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Connecticut River

The Connecticut River is the largest river in New England, flowing south from the Connecticut Lakes in northern New Hampshire, along the border between New Hamphire and Vermont, through central Massachusetts and Connecticut into Long Island Sound at Fenwick, Connecticut. It has a total length of 405 miles (640 km), and a drainage basin extending over 11,250 mi˛ (29,138 km˛). The river is navigable northward to Hartford, Connecticut. Important tributaries include the Miller's, Mill, Deerfield, White River, and Swift Rivers. (The Swift River has been largely replaced by the Quabbin Reservoir which provides water to Boston.)


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History of Connecticut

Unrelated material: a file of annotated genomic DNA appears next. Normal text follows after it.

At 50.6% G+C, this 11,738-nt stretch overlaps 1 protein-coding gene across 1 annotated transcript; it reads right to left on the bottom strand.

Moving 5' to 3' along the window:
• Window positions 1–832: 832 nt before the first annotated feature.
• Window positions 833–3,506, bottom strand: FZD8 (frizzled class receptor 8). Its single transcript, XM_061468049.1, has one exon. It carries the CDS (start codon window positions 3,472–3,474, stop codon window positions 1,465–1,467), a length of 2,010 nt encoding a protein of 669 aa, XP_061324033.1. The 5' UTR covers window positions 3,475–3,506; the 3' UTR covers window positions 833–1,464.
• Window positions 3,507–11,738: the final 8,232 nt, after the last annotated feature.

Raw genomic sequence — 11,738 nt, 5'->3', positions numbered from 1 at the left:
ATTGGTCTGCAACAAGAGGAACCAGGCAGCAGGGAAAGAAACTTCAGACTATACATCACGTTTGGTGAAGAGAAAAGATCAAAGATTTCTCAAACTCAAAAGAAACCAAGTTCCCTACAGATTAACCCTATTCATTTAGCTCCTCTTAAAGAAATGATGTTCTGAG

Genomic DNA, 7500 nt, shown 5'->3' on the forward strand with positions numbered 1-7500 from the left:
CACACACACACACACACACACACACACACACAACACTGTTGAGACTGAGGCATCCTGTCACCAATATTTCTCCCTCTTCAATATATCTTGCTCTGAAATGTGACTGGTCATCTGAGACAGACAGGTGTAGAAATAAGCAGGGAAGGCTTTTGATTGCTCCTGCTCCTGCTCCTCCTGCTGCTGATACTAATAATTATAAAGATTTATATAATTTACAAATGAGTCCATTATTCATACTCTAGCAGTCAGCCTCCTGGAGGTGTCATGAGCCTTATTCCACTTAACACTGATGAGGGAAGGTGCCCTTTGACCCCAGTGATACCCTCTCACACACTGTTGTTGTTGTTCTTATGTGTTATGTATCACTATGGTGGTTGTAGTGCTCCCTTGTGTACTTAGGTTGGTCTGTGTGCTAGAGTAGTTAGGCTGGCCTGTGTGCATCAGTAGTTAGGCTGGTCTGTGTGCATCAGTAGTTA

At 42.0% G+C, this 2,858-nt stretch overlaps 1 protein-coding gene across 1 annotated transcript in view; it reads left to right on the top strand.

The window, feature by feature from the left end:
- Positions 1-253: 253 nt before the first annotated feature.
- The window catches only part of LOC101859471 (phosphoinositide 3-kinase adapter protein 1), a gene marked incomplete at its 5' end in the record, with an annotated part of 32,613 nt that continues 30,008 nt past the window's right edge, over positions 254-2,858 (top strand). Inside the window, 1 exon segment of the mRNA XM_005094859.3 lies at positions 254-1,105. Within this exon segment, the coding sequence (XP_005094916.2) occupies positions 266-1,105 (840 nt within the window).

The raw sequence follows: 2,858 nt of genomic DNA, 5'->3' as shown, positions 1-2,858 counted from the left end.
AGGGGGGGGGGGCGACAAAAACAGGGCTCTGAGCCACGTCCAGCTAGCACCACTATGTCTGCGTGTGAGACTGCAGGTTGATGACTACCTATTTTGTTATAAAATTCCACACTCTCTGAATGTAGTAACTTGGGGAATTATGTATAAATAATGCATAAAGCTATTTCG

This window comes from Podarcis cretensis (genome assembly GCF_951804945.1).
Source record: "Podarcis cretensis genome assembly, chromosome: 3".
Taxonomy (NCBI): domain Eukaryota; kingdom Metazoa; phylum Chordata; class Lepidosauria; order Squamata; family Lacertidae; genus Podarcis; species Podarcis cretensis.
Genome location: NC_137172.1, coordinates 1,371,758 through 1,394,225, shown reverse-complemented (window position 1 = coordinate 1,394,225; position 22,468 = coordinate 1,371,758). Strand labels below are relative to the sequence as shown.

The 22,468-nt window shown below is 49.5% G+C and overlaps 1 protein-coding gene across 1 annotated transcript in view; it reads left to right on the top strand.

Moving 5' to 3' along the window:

The river's name in derived from an Algonquin Indian word and means long tidal river. The first European to see the river was the Dutch explorer Adriaen Block in 1614. The first English colonist to record his visit was Edward Winslow from the Plymouth Colony in 1632. In 1633 the English built at trading post on the site of Windsor, Connecticut and the Dutch built one with a fort at the site of Hartford, Connecticut. As the number of English colonists increased, the Dutch abandoned their enterprise in 1654.

At first the broad, fertile valley attracted agricultural colonies, but the volume and fall of the river contributed to the rise of manufacturing in the valley. The greatest single drop of 58 feet (17.5 meters) is at Holyoke, Massachusetts. Other important centers include Windsor and Hartford in Connecticut, Springfield, Massachusetts, and Brattleboro, Vermont.

The Connecticut River Flood Control Compact was established n 1953 in response to severe flooding. The Clean Water Act in 1965 has also had a major impact on the Connecticut River and its tributaries.